NGC 246, also known as the Skull Nebula, is a planetary nebula in the constellation Cetus. Planetary nebulas are made of material that a star has thrown off after it runs out of hydrogen fuel to burn. The main star in NGC 246 is the white dwarf HIP 3678.The Skull Nebula is about 475 parsec (pc) (about 1600 light years) away. It was discovered in 1785 by William Herschel and is moving through the universe at about 80 km/sec.
In this particular image you can clearly see the green airy looking stuff, which is the aforementioned material that was thrown off by the star when it ran out of hydrogen fuel to burn. This stuff is green because of the material it is composed of, which in this case is oxygen. The brightest star in this nebula, white dwarf HIP 3678, is the source of the material and is almost dead center of the green and appears to be blue. This blue color indicates that this star is extremely hot. There are four other relatively bright stars in the picture, but none of these are as bright as the one in the middle of the nebula and are also foreground and background stars, and have nothing to do with the nebula itself. The darker outer ring of the nebula is thought to be from the action of shock waves, which are caused by objects moving at supersonic velocities. The distance to this object is estimated to be 1600 light years; we find a maximum angular size of 260.7 arcseconds, which corresponds to a linear size of about 2 light years.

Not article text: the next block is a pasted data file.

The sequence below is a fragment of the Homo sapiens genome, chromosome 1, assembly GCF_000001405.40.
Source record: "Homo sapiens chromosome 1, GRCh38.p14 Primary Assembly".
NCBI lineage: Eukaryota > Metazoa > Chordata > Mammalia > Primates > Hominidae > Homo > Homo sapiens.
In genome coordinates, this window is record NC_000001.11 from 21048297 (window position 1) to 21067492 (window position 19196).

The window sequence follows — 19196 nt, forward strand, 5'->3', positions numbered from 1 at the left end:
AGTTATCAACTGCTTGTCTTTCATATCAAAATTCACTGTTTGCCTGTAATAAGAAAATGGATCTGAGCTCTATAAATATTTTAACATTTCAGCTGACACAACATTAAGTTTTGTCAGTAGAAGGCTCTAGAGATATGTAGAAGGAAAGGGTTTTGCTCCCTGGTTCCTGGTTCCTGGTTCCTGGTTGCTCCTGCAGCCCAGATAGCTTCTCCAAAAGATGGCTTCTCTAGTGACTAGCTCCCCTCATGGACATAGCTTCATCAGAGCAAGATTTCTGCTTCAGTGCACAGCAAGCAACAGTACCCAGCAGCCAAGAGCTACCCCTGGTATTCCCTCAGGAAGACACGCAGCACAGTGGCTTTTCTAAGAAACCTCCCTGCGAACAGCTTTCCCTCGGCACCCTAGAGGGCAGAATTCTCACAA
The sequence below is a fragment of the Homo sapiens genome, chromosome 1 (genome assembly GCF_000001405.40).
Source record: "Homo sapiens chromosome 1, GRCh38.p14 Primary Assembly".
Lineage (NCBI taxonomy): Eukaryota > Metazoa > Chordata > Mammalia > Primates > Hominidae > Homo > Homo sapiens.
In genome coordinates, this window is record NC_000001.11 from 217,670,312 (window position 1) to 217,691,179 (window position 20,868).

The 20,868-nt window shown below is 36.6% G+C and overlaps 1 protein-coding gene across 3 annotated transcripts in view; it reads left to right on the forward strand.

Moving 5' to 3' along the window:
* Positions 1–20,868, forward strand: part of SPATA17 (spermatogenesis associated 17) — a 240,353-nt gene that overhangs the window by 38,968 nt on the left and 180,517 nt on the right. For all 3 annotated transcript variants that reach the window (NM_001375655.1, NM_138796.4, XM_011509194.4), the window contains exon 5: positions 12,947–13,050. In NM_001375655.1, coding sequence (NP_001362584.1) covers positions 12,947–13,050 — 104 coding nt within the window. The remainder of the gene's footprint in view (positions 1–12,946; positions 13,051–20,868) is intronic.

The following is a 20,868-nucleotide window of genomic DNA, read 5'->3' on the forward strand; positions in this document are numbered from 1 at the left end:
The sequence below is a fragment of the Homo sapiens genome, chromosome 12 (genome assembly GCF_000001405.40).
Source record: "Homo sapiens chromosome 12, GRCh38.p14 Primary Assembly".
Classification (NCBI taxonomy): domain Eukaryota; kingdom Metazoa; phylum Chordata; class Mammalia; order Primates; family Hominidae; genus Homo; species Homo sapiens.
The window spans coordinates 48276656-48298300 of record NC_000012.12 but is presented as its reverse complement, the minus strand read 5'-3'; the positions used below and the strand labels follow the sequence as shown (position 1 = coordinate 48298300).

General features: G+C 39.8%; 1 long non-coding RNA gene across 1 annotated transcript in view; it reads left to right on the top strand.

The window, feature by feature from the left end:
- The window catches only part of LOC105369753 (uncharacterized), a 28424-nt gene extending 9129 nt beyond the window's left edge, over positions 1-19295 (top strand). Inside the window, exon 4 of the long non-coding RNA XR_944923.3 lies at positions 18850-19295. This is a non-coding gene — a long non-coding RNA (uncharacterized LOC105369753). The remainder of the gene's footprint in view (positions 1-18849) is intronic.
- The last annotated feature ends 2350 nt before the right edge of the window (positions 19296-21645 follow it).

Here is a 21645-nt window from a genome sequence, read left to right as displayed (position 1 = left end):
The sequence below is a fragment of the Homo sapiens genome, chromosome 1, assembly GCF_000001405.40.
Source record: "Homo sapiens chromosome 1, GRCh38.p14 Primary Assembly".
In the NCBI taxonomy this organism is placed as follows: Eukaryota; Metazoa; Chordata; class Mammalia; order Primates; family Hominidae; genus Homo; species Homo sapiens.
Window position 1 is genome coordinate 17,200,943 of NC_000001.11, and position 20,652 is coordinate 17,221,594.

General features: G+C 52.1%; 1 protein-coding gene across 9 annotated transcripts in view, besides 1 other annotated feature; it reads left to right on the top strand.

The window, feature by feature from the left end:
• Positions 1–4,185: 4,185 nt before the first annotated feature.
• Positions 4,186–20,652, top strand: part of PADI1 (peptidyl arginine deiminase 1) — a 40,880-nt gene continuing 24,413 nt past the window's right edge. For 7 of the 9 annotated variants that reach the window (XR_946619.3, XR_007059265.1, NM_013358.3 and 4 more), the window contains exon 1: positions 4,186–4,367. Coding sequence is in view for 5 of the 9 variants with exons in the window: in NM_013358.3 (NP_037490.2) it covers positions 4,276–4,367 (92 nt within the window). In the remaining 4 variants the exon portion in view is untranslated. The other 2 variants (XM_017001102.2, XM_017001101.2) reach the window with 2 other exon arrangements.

Darling, David. "Skull Nebula (NGC 246)." <http://www.daviddarling.info/encyclopedia/S/Skull_Nebula.html>.
Bennett, Jeffrey, Megan Donahue, Nicholas Schneider, and Mark Voit. The Essential Cosmic Perspective. 6thth ed. Boston: Addison-Wedley, 2012. Print.
Centre de Donnees astronomiques de Strasbourg. SIMBAD. <http://cds.u-strasbg.fr/>.
|Right Ascension (J2000)||00:47:03|
|Filters used||B (Blue), C (Clear), R (Red), V (Green)|
|Exposure time per filter||B, V, C, and R (60s x 5)|
|Date observed||October 14, 2011|